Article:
People seem to have forgotten the liberated slaves of Mordor. I imagine that them as war-prisoners from Gondor ane honest Easterling and Haradrim who could have destablised Saurons cannon-fodder human nations. they would probably give aid to Gondor easily. Also, the Easterling and Southron nations (for the most part) would, judjing by book 6 chapter 4, would tell Gondor "let's forget the whole invasion thing" and walk small for a while, except Umbar. The Dunlendings could have acted simillar whith Rohan. In other words, Aragorn havd the rescorses and time to do it if he was smart enough. I think he may have been smart enough.
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Old 12-03-2005, 09:18 PM   #26
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People seem to have forgotten the liberated slaves of Mordor. I imagine that them as war-prisoners from Gondor ane honest Easterling and Haradrim who could have destablised Saurons cannon-fodder human nations. they would probably give aid to Gondor easily.
Actually, I have to admit, I had forgotten about them. I think the vast majority of them would have been Easterlings and Haradrim. How "honest" they were is probably up to some question. I expect they were mostly gathered by Sauron's human minions on slave gathering expeditions from their neighbors (who were possibly also Sauron's minions).

I'm not sure of how capable of giving aid they would have been. They would have a lot on their plate developing their own society and getting themselves on their feet...and quite frankly, I'm not sure how well they'd fight.
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Old 12-06-2005, 02:38 PM   #27
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his Northern lands will be hundreds of miles removed from Minas Tirith and Aragorn's seat of power.
no, it says in he plans to restore Fornost as chief city of the north.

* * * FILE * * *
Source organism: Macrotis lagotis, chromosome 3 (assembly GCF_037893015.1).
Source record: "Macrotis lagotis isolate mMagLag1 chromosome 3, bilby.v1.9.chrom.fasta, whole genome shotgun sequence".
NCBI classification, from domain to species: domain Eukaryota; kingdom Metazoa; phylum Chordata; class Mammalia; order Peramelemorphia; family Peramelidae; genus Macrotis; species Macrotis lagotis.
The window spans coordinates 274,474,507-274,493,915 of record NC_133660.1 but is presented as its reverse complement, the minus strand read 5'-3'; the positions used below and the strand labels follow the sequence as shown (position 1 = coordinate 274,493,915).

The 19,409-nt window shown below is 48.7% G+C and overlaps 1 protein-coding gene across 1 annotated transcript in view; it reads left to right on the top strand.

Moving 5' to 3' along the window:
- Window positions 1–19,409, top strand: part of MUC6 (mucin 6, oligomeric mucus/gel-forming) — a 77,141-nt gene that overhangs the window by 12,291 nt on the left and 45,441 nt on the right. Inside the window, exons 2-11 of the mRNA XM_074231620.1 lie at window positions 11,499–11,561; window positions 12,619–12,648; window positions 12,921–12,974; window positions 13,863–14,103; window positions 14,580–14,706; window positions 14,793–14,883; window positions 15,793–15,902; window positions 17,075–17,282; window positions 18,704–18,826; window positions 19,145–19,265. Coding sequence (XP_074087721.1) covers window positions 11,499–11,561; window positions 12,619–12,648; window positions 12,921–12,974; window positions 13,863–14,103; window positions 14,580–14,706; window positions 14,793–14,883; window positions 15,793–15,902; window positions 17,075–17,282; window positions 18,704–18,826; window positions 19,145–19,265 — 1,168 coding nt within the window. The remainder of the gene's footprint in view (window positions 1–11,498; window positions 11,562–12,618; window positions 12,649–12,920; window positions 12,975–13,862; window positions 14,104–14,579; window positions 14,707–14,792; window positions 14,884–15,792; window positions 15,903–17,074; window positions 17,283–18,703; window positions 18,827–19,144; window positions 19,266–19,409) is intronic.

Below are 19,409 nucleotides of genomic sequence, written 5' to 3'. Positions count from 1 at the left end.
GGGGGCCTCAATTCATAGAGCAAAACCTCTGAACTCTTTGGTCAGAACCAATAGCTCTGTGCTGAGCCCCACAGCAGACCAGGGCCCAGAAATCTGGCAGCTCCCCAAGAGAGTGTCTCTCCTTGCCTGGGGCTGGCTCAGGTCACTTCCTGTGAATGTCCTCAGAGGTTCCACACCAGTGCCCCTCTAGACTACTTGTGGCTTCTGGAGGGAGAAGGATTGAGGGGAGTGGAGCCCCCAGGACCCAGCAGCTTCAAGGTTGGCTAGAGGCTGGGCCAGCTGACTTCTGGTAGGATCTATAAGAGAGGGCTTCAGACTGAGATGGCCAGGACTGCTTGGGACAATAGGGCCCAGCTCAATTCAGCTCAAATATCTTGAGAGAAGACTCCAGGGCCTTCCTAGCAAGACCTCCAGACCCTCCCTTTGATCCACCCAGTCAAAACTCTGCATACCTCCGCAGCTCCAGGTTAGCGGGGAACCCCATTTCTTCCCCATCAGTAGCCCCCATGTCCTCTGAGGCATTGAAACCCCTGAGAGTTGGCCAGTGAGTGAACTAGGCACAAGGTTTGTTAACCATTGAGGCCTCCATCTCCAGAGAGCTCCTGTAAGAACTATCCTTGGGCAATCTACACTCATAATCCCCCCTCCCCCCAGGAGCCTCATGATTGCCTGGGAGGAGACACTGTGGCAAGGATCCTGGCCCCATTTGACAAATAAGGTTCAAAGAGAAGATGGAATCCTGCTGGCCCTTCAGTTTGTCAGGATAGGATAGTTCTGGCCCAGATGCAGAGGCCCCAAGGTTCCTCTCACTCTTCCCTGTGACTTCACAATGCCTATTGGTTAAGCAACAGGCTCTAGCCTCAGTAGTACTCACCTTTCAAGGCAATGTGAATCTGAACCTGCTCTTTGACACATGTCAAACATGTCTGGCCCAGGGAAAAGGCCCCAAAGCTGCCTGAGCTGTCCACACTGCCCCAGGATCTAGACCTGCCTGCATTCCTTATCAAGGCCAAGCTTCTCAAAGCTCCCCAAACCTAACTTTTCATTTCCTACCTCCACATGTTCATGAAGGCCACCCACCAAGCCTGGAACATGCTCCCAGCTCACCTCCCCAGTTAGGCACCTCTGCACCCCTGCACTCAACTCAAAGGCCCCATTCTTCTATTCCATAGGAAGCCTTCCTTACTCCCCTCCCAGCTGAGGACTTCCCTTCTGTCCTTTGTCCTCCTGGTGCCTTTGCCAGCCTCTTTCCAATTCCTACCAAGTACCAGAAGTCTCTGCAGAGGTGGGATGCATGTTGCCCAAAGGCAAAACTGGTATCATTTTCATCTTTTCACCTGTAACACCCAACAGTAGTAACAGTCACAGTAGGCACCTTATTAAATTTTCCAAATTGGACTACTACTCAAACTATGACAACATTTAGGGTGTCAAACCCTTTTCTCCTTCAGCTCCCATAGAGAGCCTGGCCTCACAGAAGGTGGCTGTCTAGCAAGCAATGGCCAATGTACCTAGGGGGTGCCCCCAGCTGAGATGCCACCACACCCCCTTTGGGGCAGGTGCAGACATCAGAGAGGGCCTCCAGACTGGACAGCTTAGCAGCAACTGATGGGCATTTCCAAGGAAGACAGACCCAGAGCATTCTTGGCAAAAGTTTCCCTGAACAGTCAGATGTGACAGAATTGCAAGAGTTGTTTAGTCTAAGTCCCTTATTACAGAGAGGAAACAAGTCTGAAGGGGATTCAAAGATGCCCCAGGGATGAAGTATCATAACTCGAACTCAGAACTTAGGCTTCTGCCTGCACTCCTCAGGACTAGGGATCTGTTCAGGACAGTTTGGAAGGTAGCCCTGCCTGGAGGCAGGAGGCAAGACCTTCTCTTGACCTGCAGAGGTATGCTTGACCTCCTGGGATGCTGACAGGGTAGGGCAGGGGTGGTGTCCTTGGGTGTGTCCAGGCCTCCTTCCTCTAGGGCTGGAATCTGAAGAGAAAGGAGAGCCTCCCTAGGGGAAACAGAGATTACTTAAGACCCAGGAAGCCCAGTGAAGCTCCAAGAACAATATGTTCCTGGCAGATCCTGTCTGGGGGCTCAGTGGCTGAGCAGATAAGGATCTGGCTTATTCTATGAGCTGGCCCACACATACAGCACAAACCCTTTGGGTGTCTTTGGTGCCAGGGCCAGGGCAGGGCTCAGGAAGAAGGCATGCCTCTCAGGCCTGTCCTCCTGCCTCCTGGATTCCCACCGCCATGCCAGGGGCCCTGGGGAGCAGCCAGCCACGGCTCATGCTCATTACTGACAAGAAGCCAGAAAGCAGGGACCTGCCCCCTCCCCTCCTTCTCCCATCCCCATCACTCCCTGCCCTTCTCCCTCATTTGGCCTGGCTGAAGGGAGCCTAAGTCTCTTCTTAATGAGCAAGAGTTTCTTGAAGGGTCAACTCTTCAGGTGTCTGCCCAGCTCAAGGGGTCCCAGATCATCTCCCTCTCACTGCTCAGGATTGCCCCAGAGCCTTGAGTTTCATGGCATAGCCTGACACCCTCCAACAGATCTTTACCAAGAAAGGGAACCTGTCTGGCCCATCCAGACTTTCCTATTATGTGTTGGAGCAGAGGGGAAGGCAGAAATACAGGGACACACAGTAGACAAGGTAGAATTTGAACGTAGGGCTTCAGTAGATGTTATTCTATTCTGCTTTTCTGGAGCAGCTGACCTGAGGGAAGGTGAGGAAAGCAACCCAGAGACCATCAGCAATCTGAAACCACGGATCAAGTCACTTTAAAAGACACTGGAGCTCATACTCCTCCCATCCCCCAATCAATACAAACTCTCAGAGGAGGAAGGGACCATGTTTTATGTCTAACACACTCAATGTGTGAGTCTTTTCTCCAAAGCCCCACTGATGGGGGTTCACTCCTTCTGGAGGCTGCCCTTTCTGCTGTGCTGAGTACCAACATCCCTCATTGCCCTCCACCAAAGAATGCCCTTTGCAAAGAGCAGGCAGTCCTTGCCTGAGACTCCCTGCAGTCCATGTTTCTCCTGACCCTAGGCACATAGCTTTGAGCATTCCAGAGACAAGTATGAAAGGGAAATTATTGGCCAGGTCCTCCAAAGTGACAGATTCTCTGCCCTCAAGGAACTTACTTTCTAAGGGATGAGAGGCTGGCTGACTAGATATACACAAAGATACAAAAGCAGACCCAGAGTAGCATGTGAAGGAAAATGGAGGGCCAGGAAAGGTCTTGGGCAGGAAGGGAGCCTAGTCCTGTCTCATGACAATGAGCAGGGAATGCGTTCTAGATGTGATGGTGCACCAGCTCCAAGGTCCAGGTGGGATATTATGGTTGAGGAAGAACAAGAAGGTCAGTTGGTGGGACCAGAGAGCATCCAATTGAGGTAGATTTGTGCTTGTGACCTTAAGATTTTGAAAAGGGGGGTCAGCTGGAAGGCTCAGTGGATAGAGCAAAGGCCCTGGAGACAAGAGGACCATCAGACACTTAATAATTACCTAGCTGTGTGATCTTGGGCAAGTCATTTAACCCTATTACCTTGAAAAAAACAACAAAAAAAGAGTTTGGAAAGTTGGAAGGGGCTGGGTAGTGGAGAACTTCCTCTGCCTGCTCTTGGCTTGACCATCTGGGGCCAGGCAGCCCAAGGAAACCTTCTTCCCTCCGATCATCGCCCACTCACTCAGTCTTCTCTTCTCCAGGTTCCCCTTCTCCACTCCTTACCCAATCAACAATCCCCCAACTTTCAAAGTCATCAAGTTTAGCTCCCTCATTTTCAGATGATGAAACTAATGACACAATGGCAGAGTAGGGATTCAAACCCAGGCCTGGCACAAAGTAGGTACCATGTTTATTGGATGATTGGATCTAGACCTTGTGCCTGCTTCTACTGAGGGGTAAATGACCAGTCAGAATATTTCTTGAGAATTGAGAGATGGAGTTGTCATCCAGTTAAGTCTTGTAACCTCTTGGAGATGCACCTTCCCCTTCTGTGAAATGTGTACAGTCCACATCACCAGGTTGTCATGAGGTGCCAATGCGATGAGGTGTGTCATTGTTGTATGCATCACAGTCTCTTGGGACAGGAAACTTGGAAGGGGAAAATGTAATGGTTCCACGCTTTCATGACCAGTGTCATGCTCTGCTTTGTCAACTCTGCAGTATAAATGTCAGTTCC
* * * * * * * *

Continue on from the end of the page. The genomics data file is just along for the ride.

The reason I think that the slaves of Mordor are respectable is because ot the choice of words. "Slaves" implies that they were forced into it, and will probably be thankfull for their freedom.
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Old 12-06-2005, 03:33 PM   #28
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The reason I think that the slaves of Mordor are respectable is because ot the choice of words. "Slaves" implies that they were forced into it, and will probably be thankfull for their freedom
But they had been under the Shadow for G'd knows how many years! sure, some of them would be really glad to be free but in some, the evil might still linger, making them dubious allies.
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Old 02-24-2007, 01:07 PM   #29
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I don't understand where Lord Melkor gets all his information on Dorwinion I thought it was just a name on a bottle...
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Old 02-24-2007, 01:36 PM   #30
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Aragorn would have build the Gondor state through both diplomacy with some of the former enemies
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Originally Posted by The steward and the king
In the days that followed his crowning the King sat on his throne in the Hall of the Kings and pronounced his judgements. And embassies came from many lands and peoples, from the East and the South, and from the borders of Mirkwood, and from Dunland in the west. And the King pardoned the Easterlings that had given themselves up, and sent them away free, and he made peace with the peoples of Harad; and the slaves of Mordor he released and gave to them all the lands about Lake Nurnen to be their own.
and war with others
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Originally Posted by Letter #244, concerning criticism of Faramir
Also to be Prince of Ithilien, the greatest noble after Dol Amroth in the revived Numenorean state of Gondor, soon to be of imperial power and prestige, was not a 'market-garden job' as you term it. Until much had been done by the restored King, the P. of Ithilien would be the resident march-warden of Gondor, in its main eastward outpost – and also would have many duties in rehabilitating the lost territory, and clearing it of outlaws and orc-remnants, not to speak of the dreadful vale of Minas Ithil (Morgul). I did not, naturally, go into details about the way in which Aragorn, as King of Gondor, would govern the realm. But it was made clear that there was much fighting, and in the earlier years of A.'s reign expeditions against enemies in the East.
In the letter, Tolkien goes on to say further that Aragorn would govern Gondor as a monarch "with the power of unquestioned decision in debate", but who would also re-establish the Great Council of Gondor, made of Lord of the fiefs and Captains of the Forces, who would be consulted on "debatable matters of importance domestic, or external".